10.8.09

Movie Review: Some Like It Queer


Some Like It Hot — Directed by Billy Wilder — Starring Marilyn Monroe, Tony Curtis, Jack Lemmon, and Joe E. Brown

    Some Like It Hot (1959) directed by Billy Wilder cleverly uses musical language to code for queer behavior. I will admit I had queer on my mind when Taryn called me and said, “Hey, Greig, they’re playing Some Like It Hot at the Prytania Theater.” I said to her, “I cannot wait for a gender-bender adventure!” The theater is a one-screen cinema that plays blockbusters at night and classics in the daytime. The house’s proprietor, Mr. Rene Brunet, a sweet, intelligent geriatric, bemused us with some benign trivia about the film. When he talked about Marilyn Monroe I wanted to quote Roger Ebert, who said of the star: she’s "Poured into a dress that offers her breasts like jolly treats for needy boys.”
    But, after Mr. Brunet gave his spiel he motioned the camera guy — “Hey, Robert get those melodies rolling!” — and played “Let’s All Go to the Lobby” before the show started. Seated in a nearly full house, as if we were back in 1959, Bugs Bunny gave his last grin and the feature began.
    The black and white film is covert homosexuality created under a suspicious McCarthy era period posing as a comedy of errors murder mob mystery — the cross-dressing so seamlessly dropped into the plot as to seem virtually harmless even to the most suburban, collected type. Seeing the film fifty years after it was made, it is easy to see the sex beneath the subtext. Almost every line is a double entendre if you can catch it quick enough. Daphne (Jack Lemon) proposes a cross-dressing scheme to Josephine (Cary Grant) to get them out of debt in circa 1920s Chicago. 
    The rest of the movie is all out drag. Let me just say this about the film: Daphne is queerer than Josephine. If you know the film you know what I mean. If you don’t know the film, then you are in for a treat and I won’t spoil the uproarious ending. Josephine resists until both are found by the mob as witnesses to a murder. Donning a wig and a dress, Josephine and Daphne take a train to Florida to join "Sweet Sue's Society Syncopaters."
    Ostensibly a pair of straight guys has to save their asses dressing up as women, retaining their straight status only by the extension of voluptuous Marilyn Monroe. Without her Daphne is a drag queen in love with a millionaire played expertly by Joe E. Brown and Josephine is a dominatrix queen with a penchant for saxophones.
    It is here we hear the film’s title, “some like it hot,” when Jack Lemon’s character refers to the women’s syncopated rhythm as “hot.” I cannot help but think the word hidden beneath the word is “queer.” Plain Jane straight people probably prefer un-syncopated tunes, but we queers like our beats syncopated! Some guys and girls like it different than other guys and girls: they like it hot, suggesting breaking musical boundaries is akin to crossing over into sexual taboos. 
    Geraldine warns Daphne not to sleep with Sugar, but in the end, it is Josephine wooing Sugar and Daphne running with the girls on the beach enjoying his womanhood. Cary Grant, with angular lines and a pair of succulent lips, is a more beautiful woman than Jack Lemmon’s less than beautiful ogee and awkward broad shoulders Marilyn Monroe seems to admire!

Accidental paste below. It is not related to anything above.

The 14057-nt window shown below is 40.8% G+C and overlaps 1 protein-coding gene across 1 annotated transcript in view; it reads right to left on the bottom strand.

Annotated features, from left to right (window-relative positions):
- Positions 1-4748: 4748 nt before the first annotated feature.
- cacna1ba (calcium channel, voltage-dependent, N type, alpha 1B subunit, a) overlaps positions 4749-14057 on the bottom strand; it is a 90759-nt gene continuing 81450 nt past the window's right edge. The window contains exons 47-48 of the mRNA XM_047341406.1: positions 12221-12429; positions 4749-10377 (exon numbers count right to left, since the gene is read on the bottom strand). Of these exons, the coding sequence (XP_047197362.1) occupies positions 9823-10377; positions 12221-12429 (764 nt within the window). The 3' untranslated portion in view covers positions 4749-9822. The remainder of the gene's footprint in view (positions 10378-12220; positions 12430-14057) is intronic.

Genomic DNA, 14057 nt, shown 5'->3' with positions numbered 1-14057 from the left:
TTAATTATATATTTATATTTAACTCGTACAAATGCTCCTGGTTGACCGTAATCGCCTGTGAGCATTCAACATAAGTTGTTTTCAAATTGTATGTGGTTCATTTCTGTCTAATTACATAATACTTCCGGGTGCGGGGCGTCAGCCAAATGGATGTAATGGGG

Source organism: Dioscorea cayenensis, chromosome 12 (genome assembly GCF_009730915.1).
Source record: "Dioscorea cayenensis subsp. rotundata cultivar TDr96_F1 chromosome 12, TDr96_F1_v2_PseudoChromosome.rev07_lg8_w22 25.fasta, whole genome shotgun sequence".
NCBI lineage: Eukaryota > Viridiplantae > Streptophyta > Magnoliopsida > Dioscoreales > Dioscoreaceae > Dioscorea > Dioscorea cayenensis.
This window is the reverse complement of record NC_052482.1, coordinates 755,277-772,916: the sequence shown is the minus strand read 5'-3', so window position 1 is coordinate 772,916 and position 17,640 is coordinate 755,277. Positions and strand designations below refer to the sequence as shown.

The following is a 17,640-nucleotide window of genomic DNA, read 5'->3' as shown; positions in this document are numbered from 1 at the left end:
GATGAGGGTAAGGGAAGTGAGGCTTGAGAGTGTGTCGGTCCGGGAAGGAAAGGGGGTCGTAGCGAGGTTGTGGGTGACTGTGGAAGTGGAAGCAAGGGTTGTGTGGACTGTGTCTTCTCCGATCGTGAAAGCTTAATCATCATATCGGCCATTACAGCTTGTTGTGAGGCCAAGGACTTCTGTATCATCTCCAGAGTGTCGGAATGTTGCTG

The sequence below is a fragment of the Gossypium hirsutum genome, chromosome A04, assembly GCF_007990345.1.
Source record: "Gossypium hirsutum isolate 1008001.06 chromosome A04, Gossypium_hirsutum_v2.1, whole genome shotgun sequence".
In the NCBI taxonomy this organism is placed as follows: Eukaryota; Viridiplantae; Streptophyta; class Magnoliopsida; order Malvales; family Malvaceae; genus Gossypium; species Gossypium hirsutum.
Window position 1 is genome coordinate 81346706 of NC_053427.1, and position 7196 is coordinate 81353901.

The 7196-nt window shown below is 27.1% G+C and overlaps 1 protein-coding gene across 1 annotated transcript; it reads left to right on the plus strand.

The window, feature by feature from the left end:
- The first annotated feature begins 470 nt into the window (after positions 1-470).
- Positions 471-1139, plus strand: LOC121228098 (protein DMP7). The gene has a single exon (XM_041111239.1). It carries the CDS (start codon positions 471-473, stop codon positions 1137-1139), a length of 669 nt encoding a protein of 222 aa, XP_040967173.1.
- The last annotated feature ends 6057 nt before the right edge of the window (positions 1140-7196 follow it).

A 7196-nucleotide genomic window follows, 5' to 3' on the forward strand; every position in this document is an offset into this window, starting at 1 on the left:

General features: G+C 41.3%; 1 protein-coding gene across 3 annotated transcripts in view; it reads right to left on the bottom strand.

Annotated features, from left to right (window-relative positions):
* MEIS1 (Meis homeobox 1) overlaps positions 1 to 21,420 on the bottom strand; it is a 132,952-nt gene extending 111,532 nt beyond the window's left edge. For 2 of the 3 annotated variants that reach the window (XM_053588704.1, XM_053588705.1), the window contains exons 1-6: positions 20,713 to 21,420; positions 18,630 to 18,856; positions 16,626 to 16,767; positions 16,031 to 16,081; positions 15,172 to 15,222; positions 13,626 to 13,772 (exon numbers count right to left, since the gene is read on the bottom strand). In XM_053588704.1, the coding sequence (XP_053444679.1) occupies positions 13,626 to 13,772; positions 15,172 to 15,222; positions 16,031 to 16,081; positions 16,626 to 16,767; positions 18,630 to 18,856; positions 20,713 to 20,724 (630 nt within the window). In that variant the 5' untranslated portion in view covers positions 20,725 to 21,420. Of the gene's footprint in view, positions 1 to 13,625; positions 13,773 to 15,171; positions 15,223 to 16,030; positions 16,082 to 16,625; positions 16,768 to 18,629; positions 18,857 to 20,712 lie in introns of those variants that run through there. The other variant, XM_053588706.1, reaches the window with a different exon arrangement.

Some Like It Hot is an example of queering straight.

9.8.09

Samples from SIGGRAPH 2009

Here are some pictures from SIGGRAPH 2009 in New Orleans.

Google had their tent at SIGGRAPH.

Sigh: no public transportation directions yet for RTA in New Orleans in Google Maps. Note to self: write to RTA.


There were several booths displaying a virtual reality experience. In this showcase, the actor is fitted with a facial device (which show up as bright colored lights on camera but are not so in real life). In this example, she is channeling a mean dude. On the second floor, another actress was channeling a digital rhino.
This dude from France demonstrated a cool virtual goggle that can interact with game pieces on a virtual display. Practical implications: Virtual RPG.
PDF Copy for Printing

8.8.09

Modern Love Notes: Anatomy of Falling in Love

"Gauzy Love" Stained Glass Window
What exactly is falling in love?
I mean, I know what falling in love is, because it has happened to me before, but I am still at a loss to put together cohesively just what falling in love is.

It is perhaps the philosopher in me that wants to continue revising the question even though practically I should be satisfied with a simple answer: "it's when you get butterflies in your stomach" or "you just know."

What Is The Origin of the Spark?
Maybe my question has to do more now with not "how do you fall in love" or "what is love" but rather "what is the origin or spark that brings two otherwise separate bodies together in a dance of mind and emotion?"

What is at the heart of human interaction?
For instance, what brings us into the closeness that we call love?

What must be triggered?
If some of us, as we often hear, do not have the capacity to fall in love, what then, grants those of us who do, the ability to have these emotions?

Perhaps it is really a re-iteration of the mind/body problem, anyway. It is the problem of two coming together.